This Week in History: Your Right to Watch The Kardashians


It’s hard to imagine America’s founding leaders squabbling over the Constitution. After all, what’s not to like about it?

Tarzan

I don’t think you’ll find another blog about the Constitution that includes an image of Tarzan. But you can try.

Some things merit debate. For instance:

  • Why doesn’t Tarzan have a beard?
  • Why do adults have difficulty with child-proof bottles?
  • Why is “abbreviation” such a long word?

But the Constitution? What’s there to squabble over?

We know the Constitution outlines the role and rights of the government. But some thought the constitution could inevitably give the government too much power. In other words, the constitution was all about the rights of the government, but nothing about the rights of the individual. They ended the squabble with this:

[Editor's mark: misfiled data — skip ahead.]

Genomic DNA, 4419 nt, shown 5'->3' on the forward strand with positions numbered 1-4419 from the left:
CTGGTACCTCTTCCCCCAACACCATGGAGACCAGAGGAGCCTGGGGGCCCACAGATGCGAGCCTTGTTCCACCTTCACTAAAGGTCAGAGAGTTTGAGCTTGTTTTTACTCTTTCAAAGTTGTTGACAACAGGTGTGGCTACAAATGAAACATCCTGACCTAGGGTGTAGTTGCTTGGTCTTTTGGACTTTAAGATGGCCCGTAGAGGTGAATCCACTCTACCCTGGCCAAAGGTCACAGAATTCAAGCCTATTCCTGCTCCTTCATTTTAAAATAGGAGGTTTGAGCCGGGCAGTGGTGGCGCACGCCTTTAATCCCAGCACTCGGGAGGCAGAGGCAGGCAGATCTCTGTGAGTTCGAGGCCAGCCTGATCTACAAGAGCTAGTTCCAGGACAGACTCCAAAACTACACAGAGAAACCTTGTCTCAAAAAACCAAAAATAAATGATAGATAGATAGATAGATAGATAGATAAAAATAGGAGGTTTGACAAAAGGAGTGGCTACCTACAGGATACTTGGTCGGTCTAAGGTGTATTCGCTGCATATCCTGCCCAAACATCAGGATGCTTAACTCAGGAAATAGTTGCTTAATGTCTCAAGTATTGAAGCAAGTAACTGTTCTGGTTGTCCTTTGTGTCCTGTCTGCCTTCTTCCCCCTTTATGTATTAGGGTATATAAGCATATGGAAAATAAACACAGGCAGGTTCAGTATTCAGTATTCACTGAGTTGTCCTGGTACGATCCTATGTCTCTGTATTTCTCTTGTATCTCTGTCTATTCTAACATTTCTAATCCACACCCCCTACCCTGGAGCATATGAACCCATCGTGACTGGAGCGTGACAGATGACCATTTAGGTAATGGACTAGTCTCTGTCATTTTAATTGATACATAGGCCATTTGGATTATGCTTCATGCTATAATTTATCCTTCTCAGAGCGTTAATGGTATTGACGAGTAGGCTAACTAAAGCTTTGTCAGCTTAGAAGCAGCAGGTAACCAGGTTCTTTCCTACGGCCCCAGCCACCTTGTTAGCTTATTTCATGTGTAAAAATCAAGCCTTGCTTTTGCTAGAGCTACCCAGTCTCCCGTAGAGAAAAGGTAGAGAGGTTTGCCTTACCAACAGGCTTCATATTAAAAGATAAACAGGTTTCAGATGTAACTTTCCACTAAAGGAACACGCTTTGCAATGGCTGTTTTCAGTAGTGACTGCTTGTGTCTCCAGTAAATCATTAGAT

downloadWe’ll pass the Constitution, but then we will immediately draft a Bill of Rights to protect the rights of the individual.

And that’s what they did. On December 15, 1791, Virginia was the last state needed to ratify the ten amendments called the Bill of Rights. And because of that, I am free to write this blog post. And TV producers are free to give us shows like The Bachelor.

We love our rights and the freedoms they give us. But I have found a greater freedom in giving up my rights. Democracy is the best government humanly possible, but I prefer to live under the total authority of a King: Jesus Christ. Jesus calls us to life—the best life—by calling us to let go of the one we have:

For whoever wants to save their life will lose it, but whoever loses their life for me will save it (Luke 9:24).

So, Virginia, thanks for your vote and securing my rights as an American citizen. But my true citizenship is in heaven under the lordship of Christ.

But our citizenship is in heaven. And we eagerly await a Savior from there, the Lord Jesus Christ. (Phil. 3:20).

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